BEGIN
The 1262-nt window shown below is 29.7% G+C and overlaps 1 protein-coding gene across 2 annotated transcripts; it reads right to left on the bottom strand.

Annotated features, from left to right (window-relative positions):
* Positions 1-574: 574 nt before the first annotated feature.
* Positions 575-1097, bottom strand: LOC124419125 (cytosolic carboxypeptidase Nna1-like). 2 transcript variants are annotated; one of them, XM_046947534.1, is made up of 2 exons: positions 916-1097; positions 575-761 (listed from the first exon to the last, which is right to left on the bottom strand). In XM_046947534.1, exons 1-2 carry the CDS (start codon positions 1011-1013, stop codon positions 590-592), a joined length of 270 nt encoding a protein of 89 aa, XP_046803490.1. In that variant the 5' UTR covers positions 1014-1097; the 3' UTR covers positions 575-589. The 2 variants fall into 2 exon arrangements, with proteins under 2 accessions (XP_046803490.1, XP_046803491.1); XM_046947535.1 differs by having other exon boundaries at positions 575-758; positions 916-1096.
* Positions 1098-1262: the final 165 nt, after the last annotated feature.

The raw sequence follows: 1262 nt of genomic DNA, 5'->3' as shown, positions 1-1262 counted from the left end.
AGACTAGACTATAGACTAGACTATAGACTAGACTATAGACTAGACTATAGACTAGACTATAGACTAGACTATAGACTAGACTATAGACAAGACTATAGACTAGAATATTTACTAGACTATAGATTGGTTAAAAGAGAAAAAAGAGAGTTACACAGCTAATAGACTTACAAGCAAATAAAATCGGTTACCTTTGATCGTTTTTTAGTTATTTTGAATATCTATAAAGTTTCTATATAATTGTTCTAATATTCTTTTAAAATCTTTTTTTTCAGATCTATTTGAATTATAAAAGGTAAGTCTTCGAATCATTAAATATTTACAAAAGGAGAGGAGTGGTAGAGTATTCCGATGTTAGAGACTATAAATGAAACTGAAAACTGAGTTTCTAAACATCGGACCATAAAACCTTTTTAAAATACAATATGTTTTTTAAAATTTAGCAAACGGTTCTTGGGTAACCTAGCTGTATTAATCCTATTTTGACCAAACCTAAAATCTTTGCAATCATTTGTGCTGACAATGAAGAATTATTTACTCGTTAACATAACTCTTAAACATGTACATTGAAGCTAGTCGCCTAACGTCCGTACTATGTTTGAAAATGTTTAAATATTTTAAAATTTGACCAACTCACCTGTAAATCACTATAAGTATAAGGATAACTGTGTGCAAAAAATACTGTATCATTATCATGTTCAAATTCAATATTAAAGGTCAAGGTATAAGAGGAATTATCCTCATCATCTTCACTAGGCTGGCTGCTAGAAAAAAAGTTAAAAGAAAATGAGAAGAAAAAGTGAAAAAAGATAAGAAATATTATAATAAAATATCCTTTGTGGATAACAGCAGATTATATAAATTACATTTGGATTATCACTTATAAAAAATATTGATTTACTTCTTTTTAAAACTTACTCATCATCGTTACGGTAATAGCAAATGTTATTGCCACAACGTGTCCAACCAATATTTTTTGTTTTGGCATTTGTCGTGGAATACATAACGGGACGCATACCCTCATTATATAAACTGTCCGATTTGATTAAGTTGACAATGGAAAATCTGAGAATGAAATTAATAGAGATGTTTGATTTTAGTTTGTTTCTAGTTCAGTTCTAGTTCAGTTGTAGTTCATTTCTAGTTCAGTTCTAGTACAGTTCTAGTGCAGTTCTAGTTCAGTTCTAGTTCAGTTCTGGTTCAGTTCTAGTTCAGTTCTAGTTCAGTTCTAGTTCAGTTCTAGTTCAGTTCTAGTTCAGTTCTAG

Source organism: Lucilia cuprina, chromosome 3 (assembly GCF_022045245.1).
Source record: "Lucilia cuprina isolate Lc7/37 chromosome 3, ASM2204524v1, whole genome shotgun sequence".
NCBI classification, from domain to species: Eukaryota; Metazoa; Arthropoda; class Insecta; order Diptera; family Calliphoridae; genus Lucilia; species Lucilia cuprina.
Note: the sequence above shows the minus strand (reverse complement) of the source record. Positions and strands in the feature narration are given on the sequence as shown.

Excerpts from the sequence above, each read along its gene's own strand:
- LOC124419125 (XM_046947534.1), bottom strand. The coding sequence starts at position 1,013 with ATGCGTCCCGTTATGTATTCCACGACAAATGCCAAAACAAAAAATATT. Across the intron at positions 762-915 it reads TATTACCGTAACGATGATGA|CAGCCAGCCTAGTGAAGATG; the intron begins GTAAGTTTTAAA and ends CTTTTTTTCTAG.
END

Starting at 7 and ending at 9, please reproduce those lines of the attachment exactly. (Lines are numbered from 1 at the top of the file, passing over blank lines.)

AGACTAGACTATAGACTAGACTATAGACTAGACTATAGACTAGACTATAGACTAGACTATAGACTAGACTATAGACTAGACTATAGACAAGACTATAGACTAGAATATTTACTAGACTATAGATTGGTTAAAAGAGAAAAAAGAGAGTTACACAGCTAATAGACTTACAAGCAAATAAAATCGGTTACCTTTGATCGTTTTTTAGTTATTTTGAATATCTATAAAGTTTCTATATAATTGTTCTAATATTCTTTTAAAATCTTTTTTTTCAGATCTATTTGAATTATAAAAGGTAAGTCTTCGAATCATTAAATATTTACAAAAGGAGAGGAGTGGTAGAGTATTCCGATGTTAGAGACTATAAATGAAACTGAAAACTGAGTTTCTAAACATCGGACCATAAAACCTTTTTAAAATACAATATGTTTTTTAAAATTTAGCAAACGGTTCTTGGGTAACCTAGCTGTATTAATCCTATTTTGACCAAACCTAAAATCTTTGCAATCATTTGTGCTGACAATGAAGAATTATTTACTCGTTAACATAACTCTTAAACATGTACATTGAAGCTAGTCGCCTAACGTCCGTACTATGTTTGAAAATGTTTAAATATTTTAAAATTTGACCAACTCACCTGTAAATCACTATAAGTATAAGGATAACTGTGTGCAAAAAATACTGTATCATTATCATGTTCAAATTCAATATTAAAGGTCAAGGTATAAGAGGAATTATCCTCATCATCTTCACTAGGCTGGCTGCTAGAAAAAAAGTTAAAAGAAAATGAGAAGAAAAAGTGAAAAAAGATAAGAAATATTATAATAAAATATCCTTTGTGGATAACAGCAGATTATATAAATTACATTTGGATTATCACTTATAAAAAATATTGATTTACTTCTTTTTAAAACTTACTCATCATCGTTACGGTAATAGCAAATGTTATTGCCACAACGTGTCCAACCAATATTTTTTGTTTTGGCATTTGTCGTGGAATACATAACGGGACGCATACCCTCATTATATAAACTGTCCGATTTGATTAAGTTGACAATGGAAAATCTGAGAATGAAATTAATAGAGATGTTTGATTTTAGTTTGTTTCTAGTTCAGTTCTAGTTCAGTTGTAGTTCATTTCTAGTTCAGTTCTAGTACAGTTCTAGTGCAGTTCTAGTTCAGTTCTAGTTCAGTTCTGGTTCAGTTCTAGTTCAGTTCTAGTTCAGTTCTAGTTCAGTTCTAGTTCAGTTCTAGTTCAGTTCTAG

Source organism: Lucilia cuprina, chromosome 3 (assembly GCF_022045245.1).
Source record: "Lucilia cuprina isolate Lc7/37 chromosome 3, ASM2204524v1, whole genome shotgun sequence".